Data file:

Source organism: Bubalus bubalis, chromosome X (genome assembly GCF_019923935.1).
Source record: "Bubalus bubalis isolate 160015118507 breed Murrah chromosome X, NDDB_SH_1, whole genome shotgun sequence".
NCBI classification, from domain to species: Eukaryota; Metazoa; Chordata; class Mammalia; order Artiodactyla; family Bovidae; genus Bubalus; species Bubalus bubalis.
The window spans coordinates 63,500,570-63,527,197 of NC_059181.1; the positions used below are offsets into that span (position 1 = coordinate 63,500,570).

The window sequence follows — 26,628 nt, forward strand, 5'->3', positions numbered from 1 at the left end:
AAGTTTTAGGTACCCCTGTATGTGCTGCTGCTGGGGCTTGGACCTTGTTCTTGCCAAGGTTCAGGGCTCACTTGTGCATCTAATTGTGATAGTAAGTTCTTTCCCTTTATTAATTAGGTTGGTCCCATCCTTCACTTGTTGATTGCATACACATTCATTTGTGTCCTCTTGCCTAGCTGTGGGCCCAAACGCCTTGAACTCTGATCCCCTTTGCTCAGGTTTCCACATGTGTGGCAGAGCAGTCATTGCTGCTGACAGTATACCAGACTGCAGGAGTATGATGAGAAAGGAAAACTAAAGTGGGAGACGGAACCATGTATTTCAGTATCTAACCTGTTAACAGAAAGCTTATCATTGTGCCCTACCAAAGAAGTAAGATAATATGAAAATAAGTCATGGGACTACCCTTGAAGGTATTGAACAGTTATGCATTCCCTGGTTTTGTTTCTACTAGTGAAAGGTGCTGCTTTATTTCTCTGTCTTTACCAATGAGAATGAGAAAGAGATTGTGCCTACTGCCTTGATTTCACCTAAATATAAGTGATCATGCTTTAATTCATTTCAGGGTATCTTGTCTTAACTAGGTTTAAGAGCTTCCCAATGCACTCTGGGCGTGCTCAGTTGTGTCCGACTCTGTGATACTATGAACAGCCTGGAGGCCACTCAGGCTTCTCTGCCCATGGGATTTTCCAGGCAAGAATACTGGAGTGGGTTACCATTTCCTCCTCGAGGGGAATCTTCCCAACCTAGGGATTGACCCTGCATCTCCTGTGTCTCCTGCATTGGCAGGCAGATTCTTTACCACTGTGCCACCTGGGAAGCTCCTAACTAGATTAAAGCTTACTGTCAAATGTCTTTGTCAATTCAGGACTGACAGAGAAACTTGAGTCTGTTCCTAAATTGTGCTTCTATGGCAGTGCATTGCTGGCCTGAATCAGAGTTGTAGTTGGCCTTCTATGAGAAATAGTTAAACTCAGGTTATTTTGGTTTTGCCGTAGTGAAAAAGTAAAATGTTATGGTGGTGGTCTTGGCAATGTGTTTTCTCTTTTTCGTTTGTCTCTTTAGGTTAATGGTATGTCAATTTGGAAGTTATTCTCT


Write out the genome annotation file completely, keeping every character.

Source organism: Bubalus bubalis, chromosome X (genome assembly GCF_019923935.1).
Source record: "Bubalus bubalis isolate 160015118507 breed Murrah chromosome X, NDDB_SH_1, whole genome shotgun sequence".
NCBI classification, from domain to species: Eukaryota; Metazoa; Chordata; class Mammalia; order Artiodactyla; family Bovidae; genus Bubalus; species Bubalus bubalis.
The window spans coordinates 63,500,570-63,527,197 of NC_059181.1; the positions used below are offsets into that span (position 1 = coordinate 63,500,570).

The window sequence follows — 26,628 nt, forward strand, 5'->3', positions numbered from 1 at the left end:
AAGTTTTAGGTACCCCTGTATGTGCTGCTGCTGGGGCTTGGACCTTGTTCTTGCCAAGGTTCAGGGCTCACTTGTGCATCTAATTGTGATAGTAAGTTCTTTCCCTTTATTAATTAGGTTGGTCCCATCCTTCACTTGTTGATTGCATACACATTCATTTGTGTCCTCTTGCCTAGCTGTGGGCCCAAACGCCTTGAACTCTGATCCCCTTTGCTCAGGTTTCCACATGTGTGGCAGAGCAGTCATTGCTGCTGACAGTATACCAGACTGCAGGAGTATGATGAGAAAGGAAAACTAAAGTGGGAGACGGAACCATGTATTTCAGTATCTAACCTGTTAACAGAAAGCTTATCATTGTGCCCTACCAAAGAAGTAAGATAATATGAAAATAAGTCATGGGACTACCCTTGAAGGTATTGAACAGTTATGCATTCCCTGGTTTTGTTTCTACTAGTGAAAGGTGCTGCTTTATTTCTCTGTCTTTACCAATGAGAATGAGAAAGAGATTGTGCCTACTGCCTTGATTTCACCTAAATATAAGTGATCATGCTTTAATTCATTTCAGGGTATCTTGTCTTAACTAGGTTTAAGAGCTTCCCAATGCACTCTGGGCGTGCTCAGTTGTGTCCGACTCTGTGATACTATGAACAGCCTGGAGGCCACTCAGGCTTCTCTGCCCATGGGATTTTCCAGGCAAGAATACTGGAGTGGGTTACCATTTCCTCCTCGAGGGGAATCTTCCCAACCTAGGGATTGACCCTGCATCTCCTGTGTCTCCTGCATTGGCAGGCAGATTCTTTACCACTGTGCCACCTGGGAAGCTCCTAACTAGATTAAAGCTTACTGTCAAATGTCTTTGTCAATTCAGGACTGACAGAGAAACTTGAGTCTGTTCCTAAATTGTGCTTCTATGGCAGTGCATTGCTGGCCTGAATCAGAGTTGTAGTTGGCCTTCTATGAGAAATAGTTAAACTCAGGTTATTTTGGTTTTGCCGTAGTGAAAAAGTAAAATGTTATGGTGGTGGTCTTGGCAATGTGTTTTCTCTTTTTCGTTTGTCTCTTTAGGTTAATGGTATGTCAATTTGGAAGTTATTCTCT